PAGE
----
Tuesday, February 14, 2012

Givaway: Defying Gravity by Cherie Reich



I'm so excited to welcome my critique partner to my blog today! We've been through thick and thin together, and she has a new release that I'm proud to be a part of. In honor of her new release, she's written a great guest post on critique partners and has offered to give away one copy of Defying Gravity to a commenter below!

Or you can support Cherie and buy it here!

Take it away, Cherie!!!


The Importance of Critique Partners

A good critique partner is worth their weight in gold. Yet, a bad one can ruin everything.

I’ve been very lucky to have two main critique partners.

Christine Rains (Link: http://christinerains-writer.blogspot.com) and I have known each other since our Harry Potter roleplaying days (mid-2000s). She was my first critique partner and the first one who pushed me to submit my work. Without her, I likely never would’ve submitted anything to publishers. Christine is quick to catch my typos (yes, even editors have typos) and point out the overall picture. Sometimes she finds more depth to my story and helps me portray that to the reader.

Aubrie Dionne (our lovely blog hostess here) and I have known each other since 2009 when we were authors with the publisher-who-shall-not-be-named. Aubrie’s so sweet and friendly. She was my first blog follower. Then, we began to trade short stories and often entered the same anthologies and such. I helped Aubrie with her grammar (We’ll get those commas one day, Aubrie!) and she helps me with the words of my story. She can take my idea and help me find the right phrase for it. She lets me know if something doesn’t make sense. If I need more, or less. And she’s great with those pesky repetitive words and phrases. As Aubrie said in a guest post on my blog (Link: http://cheriereich.blogspot.com/2012/02/book-chat-special-critique-partners.html), having a critique partner has made all the difference in her writing career.

I can say the same with my own. And I always pay particular attention when those critique partners say the same thing too.

So how do you know if you have a good critique partner? You shop around. Find writer friends in the same genre (or not) and trade a short story or a few chapters. You want someone who is supportive, who gets your work, who is honest with you about your work (preferably in a nice way and not in a “You suck!” way). It can take time. It will hurt. These are your first readers, and you need them to catch things before your work goes to the main readers, the people who will buy your book and may not be quite so nice. Not every critique partnership will work out, but when you find those that do, it’ll make all the difference.

Have you worked with critique partners before? What were your experiences with them?




Author Bio: Cherie Reich is a writer, freelance editor and library assistant. She enjoys writing horror, fantasy, and mysteries, but she doesn’t let that stop her from trying other genres. Her short stories have appeared in magazines and anthologies, and her e-books include Once Upon a December Nightmare, The Best of Raven and the Writing Desk, and Defying Gravity. She is a member of the Virginia Writers Club and Valley Writers and placed third in Roanoke Valley’s BIG READ writing contest.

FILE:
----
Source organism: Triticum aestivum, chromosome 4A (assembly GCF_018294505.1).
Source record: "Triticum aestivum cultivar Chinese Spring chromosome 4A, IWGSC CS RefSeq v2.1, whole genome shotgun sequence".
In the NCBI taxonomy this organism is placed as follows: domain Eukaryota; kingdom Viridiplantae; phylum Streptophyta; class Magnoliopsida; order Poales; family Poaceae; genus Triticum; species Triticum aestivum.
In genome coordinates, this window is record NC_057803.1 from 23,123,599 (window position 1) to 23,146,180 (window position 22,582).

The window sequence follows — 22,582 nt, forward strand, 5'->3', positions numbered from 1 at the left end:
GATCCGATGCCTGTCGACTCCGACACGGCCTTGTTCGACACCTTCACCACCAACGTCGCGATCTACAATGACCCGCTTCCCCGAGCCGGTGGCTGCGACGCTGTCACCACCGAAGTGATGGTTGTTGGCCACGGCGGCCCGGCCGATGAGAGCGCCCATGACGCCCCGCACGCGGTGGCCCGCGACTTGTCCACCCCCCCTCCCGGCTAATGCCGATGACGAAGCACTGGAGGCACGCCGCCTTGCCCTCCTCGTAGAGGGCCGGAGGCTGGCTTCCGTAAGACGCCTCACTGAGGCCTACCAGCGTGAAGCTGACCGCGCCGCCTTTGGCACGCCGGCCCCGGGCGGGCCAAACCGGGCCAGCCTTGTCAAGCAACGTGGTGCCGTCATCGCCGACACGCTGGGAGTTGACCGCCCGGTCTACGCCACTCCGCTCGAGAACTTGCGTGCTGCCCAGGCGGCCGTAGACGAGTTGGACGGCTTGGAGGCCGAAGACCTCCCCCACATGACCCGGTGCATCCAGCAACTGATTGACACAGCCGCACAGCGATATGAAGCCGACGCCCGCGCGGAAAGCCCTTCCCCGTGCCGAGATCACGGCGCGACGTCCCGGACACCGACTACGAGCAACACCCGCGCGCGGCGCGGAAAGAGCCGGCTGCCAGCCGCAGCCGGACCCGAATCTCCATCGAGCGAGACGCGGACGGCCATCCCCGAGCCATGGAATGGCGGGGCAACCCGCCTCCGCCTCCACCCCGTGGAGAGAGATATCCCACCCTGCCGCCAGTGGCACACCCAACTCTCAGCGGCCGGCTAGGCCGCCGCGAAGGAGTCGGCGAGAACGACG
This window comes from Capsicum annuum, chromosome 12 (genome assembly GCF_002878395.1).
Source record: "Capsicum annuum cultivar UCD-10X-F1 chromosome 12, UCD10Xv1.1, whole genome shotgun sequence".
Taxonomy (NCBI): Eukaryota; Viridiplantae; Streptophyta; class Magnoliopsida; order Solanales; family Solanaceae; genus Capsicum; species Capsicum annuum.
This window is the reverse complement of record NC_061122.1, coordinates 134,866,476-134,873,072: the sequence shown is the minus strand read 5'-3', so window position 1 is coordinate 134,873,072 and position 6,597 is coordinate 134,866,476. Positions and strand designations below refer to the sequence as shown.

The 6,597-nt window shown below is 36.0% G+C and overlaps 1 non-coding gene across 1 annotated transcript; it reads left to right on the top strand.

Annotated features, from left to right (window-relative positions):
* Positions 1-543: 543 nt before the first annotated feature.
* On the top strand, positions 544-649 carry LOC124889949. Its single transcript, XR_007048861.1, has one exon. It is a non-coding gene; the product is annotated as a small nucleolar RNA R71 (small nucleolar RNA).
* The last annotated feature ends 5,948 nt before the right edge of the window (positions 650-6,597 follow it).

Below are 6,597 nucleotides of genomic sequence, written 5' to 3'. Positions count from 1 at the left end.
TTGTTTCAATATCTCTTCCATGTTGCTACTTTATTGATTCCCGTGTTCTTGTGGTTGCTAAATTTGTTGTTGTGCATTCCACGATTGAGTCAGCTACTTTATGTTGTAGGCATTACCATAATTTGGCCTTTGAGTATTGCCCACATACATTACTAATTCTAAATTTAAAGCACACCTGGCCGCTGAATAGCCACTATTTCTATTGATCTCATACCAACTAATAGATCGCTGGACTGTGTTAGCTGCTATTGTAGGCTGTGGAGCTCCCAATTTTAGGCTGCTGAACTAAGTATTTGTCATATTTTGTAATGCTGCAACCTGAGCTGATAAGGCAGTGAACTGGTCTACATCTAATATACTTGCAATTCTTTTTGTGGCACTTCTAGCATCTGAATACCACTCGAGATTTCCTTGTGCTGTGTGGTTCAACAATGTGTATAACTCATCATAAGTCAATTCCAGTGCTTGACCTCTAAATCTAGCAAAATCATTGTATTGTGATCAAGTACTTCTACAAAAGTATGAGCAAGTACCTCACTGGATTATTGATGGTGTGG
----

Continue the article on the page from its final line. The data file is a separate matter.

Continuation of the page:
Author Links: Website http://cheriereich.webs.com

Blog http://cheriereich.blogspot.com

Facebook https://www.facebook.com/authorcheriereich

Twitter @bookworm0753 https://twitter.com/#!/bookworm0753

Google+ https://plus.google.com/u/0/112299073711170994514/posts




Homesick upon the SS Perseid, Linia, a young linguist, thinks she signed up for a mission of peace, but her crew members have another plan: attack the planet Medusa.

Bored with his dying planet, Alezandros, a space cruiser pilot, joins the Medusan army in his quest for adventure.

When the SS Perseid clashes with the Medusans' cruisers, Alezandros and Linia's lives intertwine. Sucked through a wormhole, they crash upon a post-apocalyptic Earth and are captured by cannibals. In adjacent cells, Alezandros and Linia cast their differences aside for a common bond: escape. But when romantic feelings emerge between them, they might do the unthinkable because for a Medusan and a Persean to fall in love, it would defy gravity.

7 comments:

Carole Anne Carr said...

Would love to have a critique partner - very envious.

Cherie Reich said...

@Carole Anne Carr - It can be hard to find critique partners, and I lucked out finding two great ones. Sometimes asking around can help. :)

@Aubrie - Thanks for having me on your blog!

Christine Rains said...

Good critique partners are invaluable. I don't think my work would be publishable without them. :)

Great start to the blog tour! And thank you for the mention.

Cherie Reich said...

@Christine Rains - I agree with you there. I can't imagine publishing something without my CPs at least glancing at it. And you're more than welcome for the mention.

Jessica G. said...

My last critique partner and I had such different writing styles that I can honestly say we didn't benefit each other at all. So I'm definitely looking for someone in my genre and with similar goals.

Selah Janel said...

I totally agree that a good critique partner can be a godsend. Like any other relationship you have to put in the work to keep things running smoothly and reap the benefits - plus sometimes it's worth having different critique partner for different genres.

Cherie Reich said...

@Jessica G - Yeah, unfortunately critique partners can have such different styles that it doesn't work out at all. That's the good thing about critiquing different people. I've found I learn more from giving a critique than receiving one.

@Selah Janel - It is sometimes worth having different critique partners for different genres. Everyone comes with their own strengths and weaknesses.

Thanks for dropping by, everyone!